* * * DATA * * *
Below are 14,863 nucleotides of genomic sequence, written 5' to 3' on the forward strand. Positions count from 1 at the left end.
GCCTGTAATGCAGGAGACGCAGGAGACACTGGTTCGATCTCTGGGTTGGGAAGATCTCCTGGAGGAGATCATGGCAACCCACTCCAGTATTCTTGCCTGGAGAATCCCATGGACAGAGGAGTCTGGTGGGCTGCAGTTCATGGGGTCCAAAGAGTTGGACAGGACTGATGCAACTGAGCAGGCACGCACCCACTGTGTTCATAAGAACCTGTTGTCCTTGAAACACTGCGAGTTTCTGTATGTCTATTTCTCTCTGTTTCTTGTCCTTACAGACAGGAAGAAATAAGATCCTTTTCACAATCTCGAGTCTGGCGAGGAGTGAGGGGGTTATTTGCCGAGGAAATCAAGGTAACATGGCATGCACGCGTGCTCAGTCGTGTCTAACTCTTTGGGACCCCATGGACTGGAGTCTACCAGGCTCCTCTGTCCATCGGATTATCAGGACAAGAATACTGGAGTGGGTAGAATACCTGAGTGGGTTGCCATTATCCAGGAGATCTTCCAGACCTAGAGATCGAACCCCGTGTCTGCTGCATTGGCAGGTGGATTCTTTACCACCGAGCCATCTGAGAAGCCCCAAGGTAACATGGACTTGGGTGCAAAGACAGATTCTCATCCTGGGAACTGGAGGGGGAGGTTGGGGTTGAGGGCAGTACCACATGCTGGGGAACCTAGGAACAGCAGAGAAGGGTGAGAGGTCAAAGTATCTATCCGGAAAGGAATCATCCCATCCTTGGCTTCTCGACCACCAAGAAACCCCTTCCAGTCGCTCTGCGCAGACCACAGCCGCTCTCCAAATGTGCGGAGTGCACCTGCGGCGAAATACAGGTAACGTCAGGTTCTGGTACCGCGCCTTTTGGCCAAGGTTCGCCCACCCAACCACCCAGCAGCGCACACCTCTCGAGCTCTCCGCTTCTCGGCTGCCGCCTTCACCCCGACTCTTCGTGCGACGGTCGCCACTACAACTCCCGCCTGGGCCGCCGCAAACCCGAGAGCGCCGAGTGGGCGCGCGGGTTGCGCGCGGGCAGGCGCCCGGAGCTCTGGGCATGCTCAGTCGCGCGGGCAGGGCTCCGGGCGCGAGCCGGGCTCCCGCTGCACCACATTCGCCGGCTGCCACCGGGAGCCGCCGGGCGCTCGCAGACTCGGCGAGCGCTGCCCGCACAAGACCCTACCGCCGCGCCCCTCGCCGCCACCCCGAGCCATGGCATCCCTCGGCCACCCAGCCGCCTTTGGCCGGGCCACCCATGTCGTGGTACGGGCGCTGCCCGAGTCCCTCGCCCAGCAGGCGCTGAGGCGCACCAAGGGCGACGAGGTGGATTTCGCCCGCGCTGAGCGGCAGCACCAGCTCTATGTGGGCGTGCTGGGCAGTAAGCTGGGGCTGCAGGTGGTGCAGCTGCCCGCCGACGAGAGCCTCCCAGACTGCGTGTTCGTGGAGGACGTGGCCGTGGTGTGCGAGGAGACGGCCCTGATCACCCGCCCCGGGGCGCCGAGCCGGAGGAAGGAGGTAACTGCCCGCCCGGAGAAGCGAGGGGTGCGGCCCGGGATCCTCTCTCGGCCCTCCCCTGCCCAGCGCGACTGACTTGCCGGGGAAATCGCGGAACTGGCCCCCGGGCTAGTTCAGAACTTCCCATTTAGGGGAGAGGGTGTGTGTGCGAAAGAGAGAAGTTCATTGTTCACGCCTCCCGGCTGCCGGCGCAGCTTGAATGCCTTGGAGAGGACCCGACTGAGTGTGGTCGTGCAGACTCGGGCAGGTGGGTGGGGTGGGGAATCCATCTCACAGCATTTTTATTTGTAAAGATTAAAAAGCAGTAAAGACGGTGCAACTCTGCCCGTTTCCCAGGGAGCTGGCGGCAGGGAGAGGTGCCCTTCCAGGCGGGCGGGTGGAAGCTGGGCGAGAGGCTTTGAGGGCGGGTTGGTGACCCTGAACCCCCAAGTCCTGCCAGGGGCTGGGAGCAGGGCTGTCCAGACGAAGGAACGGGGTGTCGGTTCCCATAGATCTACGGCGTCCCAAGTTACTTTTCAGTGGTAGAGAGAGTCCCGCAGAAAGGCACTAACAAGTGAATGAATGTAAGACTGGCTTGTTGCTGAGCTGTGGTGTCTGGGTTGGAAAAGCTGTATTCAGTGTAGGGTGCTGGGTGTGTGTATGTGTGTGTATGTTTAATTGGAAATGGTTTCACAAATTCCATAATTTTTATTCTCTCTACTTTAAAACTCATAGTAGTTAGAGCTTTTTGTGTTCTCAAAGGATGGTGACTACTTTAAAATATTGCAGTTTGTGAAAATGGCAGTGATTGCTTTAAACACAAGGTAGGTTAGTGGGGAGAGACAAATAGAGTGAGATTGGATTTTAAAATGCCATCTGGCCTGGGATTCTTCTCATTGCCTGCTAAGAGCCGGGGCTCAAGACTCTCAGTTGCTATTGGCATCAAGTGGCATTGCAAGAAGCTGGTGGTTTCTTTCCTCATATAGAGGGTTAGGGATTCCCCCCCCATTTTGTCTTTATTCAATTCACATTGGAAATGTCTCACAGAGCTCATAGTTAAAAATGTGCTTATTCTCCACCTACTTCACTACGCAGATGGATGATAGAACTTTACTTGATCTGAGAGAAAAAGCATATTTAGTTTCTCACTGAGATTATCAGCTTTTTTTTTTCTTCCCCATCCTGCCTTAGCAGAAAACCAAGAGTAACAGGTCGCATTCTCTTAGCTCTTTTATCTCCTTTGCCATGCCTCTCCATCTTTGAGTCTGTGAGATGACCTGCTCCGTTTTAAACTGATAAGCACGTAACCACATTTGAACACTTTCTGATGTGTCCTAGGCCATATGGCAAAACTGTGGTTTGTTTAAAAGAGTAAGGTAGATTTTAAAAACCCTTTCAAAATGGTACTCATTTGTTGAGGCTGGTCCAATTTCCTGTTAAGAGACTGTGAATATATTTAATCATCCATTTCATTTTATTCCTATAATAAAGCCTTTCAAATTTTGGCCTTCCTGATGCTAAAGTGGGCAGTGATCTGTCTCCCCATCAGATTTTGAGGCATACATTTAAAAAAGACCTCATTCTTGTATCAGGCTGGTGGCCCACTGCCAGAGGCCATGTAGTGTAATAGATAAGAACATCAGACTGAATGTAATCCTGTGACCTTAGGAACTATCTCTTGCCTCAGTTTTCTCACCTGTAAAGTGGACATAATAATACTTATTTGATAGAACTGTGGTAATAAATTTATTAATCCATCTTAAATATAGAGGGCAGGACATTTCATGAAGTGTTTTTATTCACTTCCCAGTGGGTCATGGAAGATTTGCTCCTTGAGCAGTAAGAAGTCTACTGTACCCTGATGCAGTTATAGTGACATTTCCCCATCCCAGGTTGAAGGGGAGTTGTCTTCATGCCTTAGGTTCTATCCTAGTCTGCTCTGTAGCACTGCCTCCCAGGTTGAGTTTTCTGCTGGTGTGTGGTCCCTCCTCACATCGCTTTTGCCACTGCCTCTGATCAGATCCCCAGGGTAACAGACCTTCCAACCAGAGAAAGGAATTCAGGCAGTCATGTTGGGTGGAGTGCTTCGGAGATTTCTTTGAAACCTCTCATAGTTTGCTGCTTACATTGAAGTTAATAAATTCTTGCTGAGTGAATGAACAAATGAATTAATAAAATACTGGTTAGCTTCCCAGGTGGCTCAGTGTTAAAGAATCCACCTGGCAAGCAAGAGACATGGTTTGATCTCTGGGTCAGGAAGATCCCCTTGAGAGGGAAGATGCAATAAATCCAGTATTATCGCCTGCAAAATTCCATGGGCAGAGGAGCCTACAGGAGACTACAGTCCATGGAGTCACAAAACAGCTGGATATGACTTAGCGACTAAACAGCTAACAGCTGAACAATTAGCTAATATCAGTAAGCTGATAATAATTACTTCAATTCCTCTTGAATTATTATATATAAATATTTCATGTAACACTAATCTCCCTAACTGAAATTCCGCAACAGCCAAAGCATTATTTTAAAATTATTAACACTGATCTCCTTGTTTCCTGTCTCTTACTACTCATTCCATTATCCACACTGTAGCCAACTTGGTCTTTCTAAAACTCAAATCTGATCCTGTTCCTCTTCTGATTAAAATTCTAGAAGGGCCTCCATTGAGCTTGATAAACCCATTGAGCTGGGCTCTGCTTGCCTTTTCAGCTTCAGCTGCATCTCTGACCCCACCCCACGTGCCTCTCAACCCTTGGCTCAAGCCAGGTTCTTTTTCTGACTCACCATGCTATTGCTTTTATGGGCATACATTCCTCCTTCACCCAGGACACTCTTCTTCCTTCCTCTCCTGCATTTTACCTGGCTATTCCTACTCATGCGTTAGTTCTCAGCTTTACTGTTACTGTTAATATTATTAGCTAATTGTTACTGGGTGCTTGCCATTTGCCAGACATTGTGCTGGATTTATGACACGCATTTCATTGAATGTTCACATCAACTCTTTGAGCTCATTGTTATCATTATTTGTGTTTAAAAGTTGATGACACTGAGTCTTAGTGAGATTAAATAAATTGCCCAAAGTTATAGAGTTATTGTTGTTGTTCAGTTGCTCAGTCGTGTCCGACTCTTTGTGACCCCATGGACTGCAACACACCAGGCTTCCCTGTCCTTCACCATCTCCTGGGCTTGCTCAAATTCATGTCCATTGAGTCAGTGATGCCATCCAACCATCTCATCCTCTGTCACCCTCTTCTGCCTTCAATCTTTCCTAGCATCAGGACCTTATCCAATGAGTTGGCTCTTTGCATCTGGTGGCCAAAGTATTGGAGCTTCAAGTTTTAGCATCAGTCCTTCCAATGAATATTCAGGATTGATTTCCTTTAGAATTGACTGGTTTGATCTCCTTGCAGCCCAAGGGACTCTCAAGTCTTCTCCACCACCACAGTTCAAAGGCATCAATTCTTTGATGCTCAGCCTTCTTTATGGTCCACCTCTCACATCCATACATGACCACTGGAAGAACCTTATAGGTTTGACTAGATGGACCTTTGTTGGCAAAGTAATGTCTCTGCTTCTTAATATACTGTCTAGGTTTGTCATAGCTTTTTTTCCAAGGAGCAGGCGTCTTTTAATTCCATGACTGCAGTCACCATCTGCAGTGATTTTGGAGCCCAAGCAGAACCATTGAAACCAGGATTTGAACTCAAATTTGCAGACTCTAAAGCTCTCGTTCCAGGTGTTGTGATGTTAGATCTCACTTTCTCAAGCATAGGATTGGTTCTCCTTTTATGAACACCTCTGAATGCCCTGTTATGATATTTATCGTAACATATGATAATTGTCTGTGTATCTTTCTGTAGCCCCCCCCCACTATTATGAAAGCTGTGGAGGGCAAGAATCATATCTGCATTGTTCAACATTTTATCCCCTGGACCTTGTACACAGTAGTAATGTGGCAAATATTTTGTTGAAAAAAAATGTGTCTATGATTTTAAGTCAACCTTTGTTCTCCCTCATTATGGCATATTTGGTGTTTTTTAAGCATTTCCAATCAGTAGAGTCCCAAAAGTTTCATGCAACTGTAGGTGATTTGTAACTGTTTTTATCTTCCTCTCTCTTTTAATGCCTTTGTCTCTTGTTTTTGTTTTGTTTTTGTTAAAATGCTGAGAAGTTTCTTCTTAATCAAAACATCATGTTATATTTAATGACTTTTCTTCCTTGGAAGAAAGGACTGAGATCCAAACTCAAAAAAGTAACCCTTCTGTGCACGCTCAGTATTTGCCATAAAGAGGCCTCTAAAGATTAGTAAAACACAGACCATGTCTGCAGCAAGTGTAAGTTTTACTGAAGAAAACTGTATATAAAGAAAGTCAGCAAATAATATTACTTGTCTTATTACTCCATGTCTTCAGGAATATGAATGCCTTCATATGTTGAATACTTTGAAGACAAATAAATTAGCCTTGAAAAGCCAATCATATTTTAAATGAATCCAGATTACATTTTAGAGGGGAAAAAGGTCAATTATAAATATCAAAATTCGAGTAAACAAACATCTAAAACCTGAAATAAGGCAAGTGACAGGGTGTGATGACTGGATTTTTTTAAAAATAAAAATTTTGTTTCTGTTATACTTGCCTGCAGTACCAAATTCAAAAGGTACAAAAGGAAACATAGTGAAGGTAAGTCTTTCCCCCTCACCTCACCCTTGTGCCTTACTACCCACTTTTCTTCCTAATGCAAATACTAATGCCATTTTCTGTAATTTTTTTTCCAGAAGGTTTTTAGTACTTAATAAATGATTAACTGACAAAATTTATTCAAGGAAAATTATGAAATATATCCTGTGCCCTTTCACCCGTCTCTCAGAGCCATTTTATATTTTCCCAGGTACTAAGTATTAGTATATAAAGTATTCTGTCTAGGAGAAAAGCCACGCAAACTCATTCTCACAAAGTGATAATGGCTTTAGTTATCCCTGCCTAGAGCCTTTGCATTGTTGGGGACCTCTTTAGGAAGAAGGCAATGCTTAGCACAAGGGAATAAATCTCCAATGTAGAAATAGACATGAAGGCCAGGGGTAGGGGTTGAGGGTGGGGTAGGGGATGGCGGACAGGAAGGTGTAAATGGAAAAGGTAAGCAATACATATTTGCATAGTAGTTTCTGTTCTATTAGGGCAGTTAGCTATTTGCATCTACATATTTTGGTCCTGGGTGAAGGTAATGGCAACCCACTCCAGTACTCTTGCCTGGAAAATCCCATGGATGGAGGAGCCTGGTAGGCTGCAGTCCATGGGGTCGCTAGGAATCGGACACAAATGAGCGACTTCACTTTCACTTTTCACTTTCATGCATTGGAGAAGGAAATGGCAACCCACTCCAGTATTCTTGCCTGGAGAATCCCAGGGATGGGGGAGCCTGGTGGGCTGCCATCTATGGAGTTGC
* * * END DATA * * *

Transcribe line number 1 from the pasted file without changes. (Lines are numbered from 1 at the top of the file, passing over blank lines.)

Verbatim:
Below are 14,863 nucleotides of genomic sequence, written 5' to 3' on the forward strand. Positions count from 1 at the left end.